With that said, college hockey needs to expand with the big market NHL cities like Washington, Chicago, Philadelphia, Raleigh, LA, and Dallas. All these metro areas not only have NHL franchises, but also “big time” colleges and universities essential for the evolution of the college game like: Georgetown, UVA, Maryland, Northwestern, Illinois, DePaul, Villanova, Drexel, Temple, NC St., UNC, Duke, USC, UCLA, Baylor, and Texas respectively to name a few. If you look at the NHL Entry Draft over the last few years, players are growing up playing their grassroots hockey in some of these non-traditional hockey markets of the south and west. Plus there are several American Collegiate Hockey Association (ACHA) or club teams centralized in known hockey areas like University of Buffalo (NY), Syracuse (NY), Pitt (PA), Navy (MD), Rutgers (NJ), Seton Hall (NJ), Marquette (MI), and Rhode Island (RI). It’s not an overnight turnaround nonetheless somewhat vital. It makes sense geographically as well with conferences and enhancing the overall image of the college hockey game.
It is understandable that not every college has the financial ability to incorporate a D1 program. I don’t think every student union or city street corner in America has a Terry Pegula hanging out with a cool $88 million. Yes it’s a long-term strategy for college hockey but you would be surprised of the endowment funds available at the larger universities. There are a fair amount of healthy alums always looking to make the college experience better. Heck, look at Minnesota State-Moorehead that recently made waves about already reaching 40% of its $37 million goal to add its D1 program. It’s a smaller D-II school with about a 7,500 enrollment and an endowment just over $7M. Not to mention the National Hockey League has big pockets, an agreement makes sense especially when players will be filtering into the their ranks on a greater basis.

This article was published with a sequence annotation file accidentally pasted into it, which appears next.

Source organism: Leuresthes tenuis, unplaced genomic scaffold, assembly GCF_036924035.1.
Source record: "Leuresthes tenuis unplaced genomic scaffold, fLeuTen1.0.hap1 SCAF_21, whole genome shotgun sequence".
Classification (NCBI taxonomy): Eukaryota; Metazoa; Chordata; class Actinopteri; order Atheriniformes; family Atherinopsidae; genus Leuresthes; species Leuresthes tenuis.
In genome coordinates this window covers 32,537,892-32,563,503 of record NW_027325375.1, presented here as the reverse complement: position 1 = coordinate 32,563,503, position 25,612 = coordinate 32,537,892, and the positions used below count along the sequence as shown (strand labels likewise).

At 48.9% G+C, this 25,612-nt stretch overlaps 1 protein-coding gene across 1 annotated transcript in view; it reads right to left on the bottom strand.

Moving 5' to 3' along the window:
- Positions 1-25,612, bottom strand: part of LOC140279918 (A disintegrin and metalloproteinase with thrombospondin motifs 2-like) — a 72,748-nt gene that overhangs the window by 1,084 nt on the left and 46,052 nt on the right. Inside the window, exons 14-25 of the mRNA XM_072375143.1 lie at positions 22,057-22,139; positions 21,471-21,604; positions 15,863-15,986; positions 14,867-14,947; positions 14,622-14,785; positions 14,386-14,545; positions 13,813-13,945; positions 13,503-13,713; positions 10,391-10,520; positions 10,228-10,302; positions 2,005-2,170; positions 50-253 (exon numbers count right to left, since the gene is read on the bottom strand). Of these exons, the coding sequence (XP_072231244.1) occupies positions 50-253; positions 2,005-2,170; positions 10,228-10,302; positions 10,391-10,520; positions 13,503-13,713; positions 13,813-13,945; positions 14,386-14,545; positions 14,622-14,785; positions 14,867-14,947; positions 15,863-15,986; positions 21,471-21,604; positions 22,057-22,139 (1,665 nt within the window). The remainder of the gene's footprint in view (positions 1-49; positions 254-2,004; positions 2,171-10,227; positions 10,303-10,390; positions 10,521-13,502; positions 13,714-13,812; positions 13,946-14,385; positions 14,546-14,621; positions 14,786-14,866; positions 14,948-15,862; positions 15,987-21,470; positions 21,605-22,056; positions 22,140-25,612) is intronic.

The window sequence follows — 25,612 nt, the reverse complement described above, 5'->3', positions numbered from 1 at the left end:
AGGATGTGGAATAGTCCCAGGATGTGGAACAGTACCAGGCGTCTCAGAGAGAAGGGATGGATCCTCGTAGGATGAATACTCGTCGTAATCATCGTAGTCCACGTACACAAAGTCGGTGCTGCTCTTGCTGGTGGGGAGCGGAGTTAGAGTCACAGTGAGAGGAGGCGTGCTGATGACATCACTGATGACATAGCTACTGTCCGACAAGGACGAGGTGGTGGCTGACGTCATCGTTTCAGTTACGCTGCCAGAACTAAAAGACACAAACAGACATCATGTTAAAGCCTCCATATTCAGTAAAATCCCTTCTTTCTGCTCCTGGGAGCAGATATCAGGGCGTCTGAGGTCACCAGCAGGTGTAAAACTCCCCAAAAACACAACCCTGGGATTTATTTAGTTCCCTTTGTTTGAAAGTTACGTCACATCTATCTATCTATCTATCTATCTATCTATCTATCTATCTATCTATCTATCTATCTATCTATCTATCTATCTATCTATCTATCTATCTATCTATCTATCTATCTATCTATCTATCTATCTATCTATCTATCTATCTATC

Another marketing idea to consider would be a mid-season NCAA All-Star and skills competition game comprised of NHL prospects and draftees. Also, the formation of tournaments and non-conference games in cities unexposed to NCAA college hockey across North America.
A totally more off the cuff idea would be for NCAA Hockey to team up with the Canadian Interuniversity Sport (CIS), the governing college body for sports in Canada. After all, hockey is Canada and Canada is hockey. Not to mention there are a handful CHL teams (Everett, Portland, Seattle, Spokane, Tri-City of the WHL and Erie, Plymouth, Saginaw of the OHL) that reside their business in the States. Toche, touche as they say in French! Anything you can do I can do better!
College hockey needs to live in the now and take care of each other. Many of the smaller schools have great hockey tradition. Mix in a few big name schools, with a dash of new rules and a pinch of schedule reform and you will have a splendid recipe of college hockey success. Although hang on as this roller coaster stride has only just begun.
Follow Russ Bitely for more hockey news, comments, and articles on Twitter: @russbites